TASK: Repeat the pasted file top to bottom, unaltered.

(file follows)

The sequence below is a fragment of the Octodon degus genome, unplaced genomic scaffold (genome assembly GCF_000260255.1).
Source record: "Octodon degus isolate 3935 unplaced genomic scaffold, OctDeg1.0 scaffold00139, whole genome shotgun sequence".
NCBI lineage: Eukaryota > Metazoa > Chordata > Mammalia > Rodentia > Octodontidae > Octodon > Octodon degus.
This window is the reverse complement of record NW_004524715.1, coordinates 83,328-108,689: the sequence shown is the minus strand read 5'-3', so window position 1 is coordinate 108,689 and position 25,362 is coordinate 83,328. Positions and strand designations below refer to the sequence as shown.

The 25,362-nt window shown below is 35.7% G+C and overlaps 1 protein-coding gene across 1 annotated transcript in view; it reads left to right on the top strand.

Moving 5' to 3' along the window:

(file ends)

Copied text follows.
The sequence below is a fragment of the Octodon degus genome, unplaced genomic scaffold (genome assembly GCF_000260255.1).
Source record: "Octodon degus isolate 3935 unplaced genomic scaffold, OctDeg1.0 scaffold00139, whole genome shotgun sequence".
NCBI lineage: Eukaryota > Metazoa > Chordata > Mammalia > Rodentia > Octodontidae > Octodon > Octodon degus.
This window is the reverse complement of record NW_004524715.1, coordinates 83,328-108,689: the sequence shown is the minus strand read 5'-3', so window position 1 is coordinate 108,689 and position 25,362 is coordinate 83,328. Positions and strand designations below refer to the sequence as shown.

The 25,362-nt window shown below is 35.7% G+C and overlaps 1 protein-coding gene across 1 annotated transcript in view; it reads left to right on the top strand.

Moving 5' to 3' along the window: